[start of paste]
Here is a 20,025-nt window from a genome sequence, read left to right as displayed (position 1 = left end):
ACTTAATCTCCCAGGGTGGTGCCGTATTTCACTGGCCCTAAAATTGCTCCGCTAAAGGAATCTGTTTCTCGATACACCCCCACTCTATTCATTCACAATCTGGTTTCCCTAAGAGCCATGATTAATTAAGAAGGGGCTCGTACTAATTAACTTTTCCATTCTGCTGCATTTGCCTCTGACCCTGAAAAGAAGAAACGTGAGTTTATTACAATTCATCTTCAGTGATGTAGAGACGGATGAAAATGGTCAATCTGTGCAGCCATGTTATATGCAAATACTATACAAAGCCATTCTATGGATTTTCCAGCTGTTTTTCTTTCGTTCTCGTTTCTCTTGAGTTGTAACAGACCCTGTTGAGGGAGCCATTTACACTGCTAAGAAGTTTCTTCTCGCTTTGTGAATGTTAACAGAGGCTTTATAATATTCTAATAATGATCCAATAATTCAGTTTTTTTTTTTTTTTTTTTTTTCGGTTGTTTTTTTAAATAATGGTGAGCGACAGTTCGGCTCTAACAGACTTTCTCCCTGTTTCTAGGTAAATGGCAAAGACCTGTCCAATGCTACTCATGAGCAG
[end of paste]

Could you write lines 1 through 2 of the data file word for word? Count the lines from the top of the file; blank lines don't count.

Here is a 20,025-nt window from a genome sequence, read left to right as displayed (position 1 = left end):
ACTTAATCTCCCAGGGTGGTGCCGTATTTCACTGGCCCTAAAATTGCTCCGCTAAAGGAATCTGTTTCTCGATACACCCCCACTCTATTCATTCACAATCTGGTTTCCCTAAGAGCCATGATTAATTAAGAAGGGGCTCGTACTAATTAACTTTTCCATTCTGCTGCATTTGCCTCTGACCCTGAAAAGAAGAAACGTGAGTTTATTACAATTCATCTTCAGTGATGTAGAGACGGATGAAAATGGTCAATCTGTGCAGCCATGTTATATGCAAATACTATACAAAGCCATTCTATGGATTTTCCAGCTGTTTTTCTTTCGTTCTCGTTTCTCTTGAGTTGTAACAGACCCTGTTGAGGGAGCCATTTACACTGCTAAGAAGTTTCTTCTCGCTTTGTGAATGTTAACAGAGGCTTTATAATATTCTAATAATGATCCAATAATTCAGTTTTTTTTTTTTTTTTTTTTTTCGGTTGTTTTTTTAAATAATGGTGAGCGACAGTTCGGCTCTAACAGACTTTCTCCCTGTTTCTAGGTAAATGGCAAAGACCTGTCCAATGCTACTCATGAGCAG